This was all the more striking in that, despite the almost universal existence of policies that required staff to move around between specialist functions and generic field teams, the application of the policies was totally erratic. This did not only apply to prison work. Person A would be deployed to work at the Crown Courts. They would win the confidence of judges whilst being regarded with scepticism by the Probation staff and managers, and as a result, for a quiet life perhaps, or because
managers realised that person A would not function effectively in any other post, he or she would be left alone well beyond the timescales of any staff movement policies. Person B would be enthusiastic about prison work and develop a very critical view of field work in the community from what they saw in the prisons, and again they would be left alone to avoid having to move a reluctant field officer by direction into prison.
From time to time, a crisis would force managers to get the policy out, dust it down and try to apply it! Different Probation Services faced this problem to different degrees because the geographical location of prisons was very unevenly spread across the country. My own service, a small one, had to staff three prisons – this involved two senior officer posts alongside I think six other senior posts. In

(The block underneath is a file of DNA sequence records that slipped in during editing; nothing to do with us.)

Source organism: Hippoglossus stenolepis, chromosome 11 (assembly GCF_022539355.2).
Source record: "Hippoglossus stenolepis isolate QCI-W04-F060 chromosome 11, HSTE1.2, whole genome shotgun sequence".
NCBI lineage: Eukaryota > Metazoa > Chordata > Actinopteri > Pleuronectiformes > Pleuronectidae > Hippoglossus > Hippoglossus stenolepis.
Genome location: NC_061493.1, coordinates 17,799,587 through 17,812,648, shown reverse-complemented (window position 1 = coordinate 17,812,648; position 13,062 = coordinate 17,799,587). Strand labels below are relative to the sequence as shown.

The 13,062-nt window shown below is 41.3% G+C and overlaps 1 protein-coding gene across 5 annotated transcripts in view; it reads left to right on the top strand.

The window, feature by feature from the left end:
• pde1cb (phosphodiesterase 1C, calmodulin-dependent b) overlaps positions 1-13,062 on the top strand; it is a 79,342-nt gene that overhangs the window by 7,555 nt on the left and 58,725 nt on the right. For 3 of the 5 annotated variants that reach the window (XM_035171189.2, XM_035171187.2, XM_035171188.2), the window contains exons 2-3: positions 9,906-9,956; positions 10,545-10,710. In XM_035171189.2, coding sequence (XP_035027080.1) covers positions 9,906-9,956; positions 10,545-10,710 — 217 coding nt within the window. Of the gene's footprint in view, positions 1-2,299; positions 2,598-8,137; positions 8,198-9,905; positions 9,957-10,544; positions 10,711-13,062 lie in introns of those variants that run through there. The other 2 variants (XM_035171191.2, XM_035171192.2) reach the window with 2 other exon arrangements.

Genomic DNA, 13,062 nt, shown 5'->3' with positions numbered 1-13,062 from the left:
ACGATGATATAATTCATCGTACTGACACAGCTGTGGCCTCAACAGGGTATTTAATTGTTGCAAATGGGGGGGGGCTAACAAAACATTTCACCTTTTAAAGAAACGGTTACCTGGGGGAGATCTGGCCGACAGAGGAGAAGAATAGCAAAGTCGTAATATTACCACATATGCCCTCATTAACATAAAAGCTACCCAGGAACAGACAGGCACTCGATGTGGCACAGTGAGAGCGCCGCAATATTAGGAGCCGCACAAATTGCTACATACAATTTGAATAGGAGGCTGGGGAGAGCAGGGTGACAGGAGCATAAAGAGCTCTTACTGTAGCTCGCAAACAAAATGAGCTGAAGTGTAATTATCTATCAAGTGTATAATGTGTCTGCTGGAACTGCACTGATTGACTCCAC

these circumstances, we could all see that we would have to take our turn in prison.
There is no doubt that when you worked in a community based team, you thought of prisons as backwaters. All the key professional discussions related to work in the community and although there were some enthusiastic voices about prison work, they seemed to operate in a somewhat marginal part of the Service.
Such was the context when I was deployed to work at Grendon and Springhill Prisons. To this in my case, there were also the emotions involved in leaving behind my first team as a manager, a team that I had forged through some very painful and stressful early years to reach a point at which we all enjoyed working together. I was having to hand the leadership of my team over to a young officer who had recently been promoted but for whom I had little respect and who for a number of reasons
was disliked by many of my team.